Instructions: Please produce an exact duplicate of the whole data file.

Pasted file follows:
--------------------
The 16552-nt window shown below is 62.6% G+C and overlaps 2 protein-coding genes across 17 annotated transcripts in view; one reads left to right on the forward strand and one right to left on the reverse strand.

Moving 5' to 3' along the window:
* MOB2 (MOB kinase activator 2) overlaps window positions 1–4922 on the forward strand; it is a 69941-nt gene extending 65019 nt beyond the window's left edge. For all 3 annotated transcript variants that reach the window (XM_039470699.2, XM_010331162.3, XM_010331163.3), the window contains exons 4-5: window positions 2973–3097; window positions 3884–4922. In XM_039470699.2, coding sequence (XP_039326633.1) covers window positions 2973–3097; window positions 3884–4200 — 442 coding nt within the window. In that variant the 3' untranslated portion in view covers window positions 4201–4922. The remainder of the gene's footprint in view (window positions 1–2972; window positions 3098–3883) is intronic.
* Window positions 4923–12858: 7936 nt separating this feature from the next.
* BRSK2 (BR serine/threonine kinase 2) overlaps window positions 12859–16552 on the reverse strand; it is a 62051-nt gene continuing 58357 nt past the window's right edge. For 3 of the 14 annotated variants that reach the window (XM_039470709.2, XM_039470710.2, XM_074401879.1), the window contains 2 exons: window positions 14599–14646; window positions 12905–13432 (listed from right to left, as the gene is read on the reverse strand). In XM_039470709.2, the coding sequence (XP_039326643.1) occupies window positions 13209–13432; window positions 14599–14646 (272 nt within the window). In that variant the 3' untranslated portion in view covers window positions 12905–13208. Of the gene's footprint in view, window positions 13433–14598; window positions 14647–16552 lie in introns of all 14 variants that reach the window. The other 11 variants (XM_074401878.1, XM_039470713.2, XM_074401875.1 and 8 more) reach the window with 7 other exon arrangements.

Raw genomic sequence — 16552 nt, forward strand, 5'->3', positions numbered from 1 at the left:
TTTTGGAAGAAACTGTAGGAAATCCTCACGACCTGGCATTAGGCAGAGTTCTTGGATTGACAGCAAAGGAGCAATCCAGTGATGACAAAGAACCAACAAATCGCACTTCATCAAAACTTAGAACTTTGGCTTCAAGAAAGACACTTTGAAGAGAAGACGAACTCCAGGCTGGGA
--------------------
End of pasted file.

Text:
The 16552-nt window shown below is 62.6% G+C and overlaps 2 protein-coding genes across 17 annotated transcripts in view; one reads left to right on the forward strand and one right to left on the reverse strand.

Moving 5' to 3' along the window:
* MOB2 (MOB kinase activator 2) overlaps window positions 1–4922 on the forward strand; it is a 69941-nt gene extending 65019 nt beyond the window's left edge. For all 3 annotated transcript variants that reach the window (XM_039470699.2, XM_010331162.3, XM_010331163.3), the window contains exons 4-5: window positions 2973–3097; window positions 3884–4922. In XM_039470699.2, coding sequence (XP_039326633.1) covers window positions 2973–3097; window positions 3884–4200 — 442 coding nt within the window. In that variant the 3' untranslated portion in view covers window positions 4201–4922. The remainder of the gene's footprint in view (window positions 1–2972; window positions 3098–3883) is intronic.
* Window positions 4923–12858: 7936 nt separating this feature from the next.
* BRSK2 (BR serine/threonine kinase 2) overlaps window positions 12859–16552 on the reverse strand; it is a 62051-nt gene continuing 58357 nt past the window's right edge. For 3 of the 14 annotated variants that reach the window (XM_039470709.2, XM_039470710.2, XM_074401879.1), the window contains 2 exons: window positions 14599–14646; window positions 12905–13432 (listed from right to left, as the gene is read on the reverse strand). In XM_039470709.2, the coding sequence (XP_039326643.1) occupies window positions 13209–13432; window positions 14599–14646 (272 nt within the window). In that variant the 3' untranslated portion in view covers window positions 12905–13208. Of the gene's footprint in view, window positions 13433–14598; window positions 14647–16552 lie in introns of all 14 variants that reach the window. The other 11 variants (XM_074401878.1, XM_039470713.2, XM_074401875.1 and 8 more) reach the window with 7 other exon arrangements.

Raw genomic sequence — 16552 nt, forward strand, 5'->3', positions numbered from 1 at the left:
TTTTGGAAGAAACTGTAGGAAATCCTCACGACCTGGCATTAGGCAGAGTTCTTGGATTGACAGCAAAGGAGCAATCCAGTGATGACAAAGAACCAACAAATCGCACTTCATCAAAACTTAGAACTTTGGCTTCAAGAAAGACACTTTGAAGAGAAGACGAACTCCAGGCTGGGA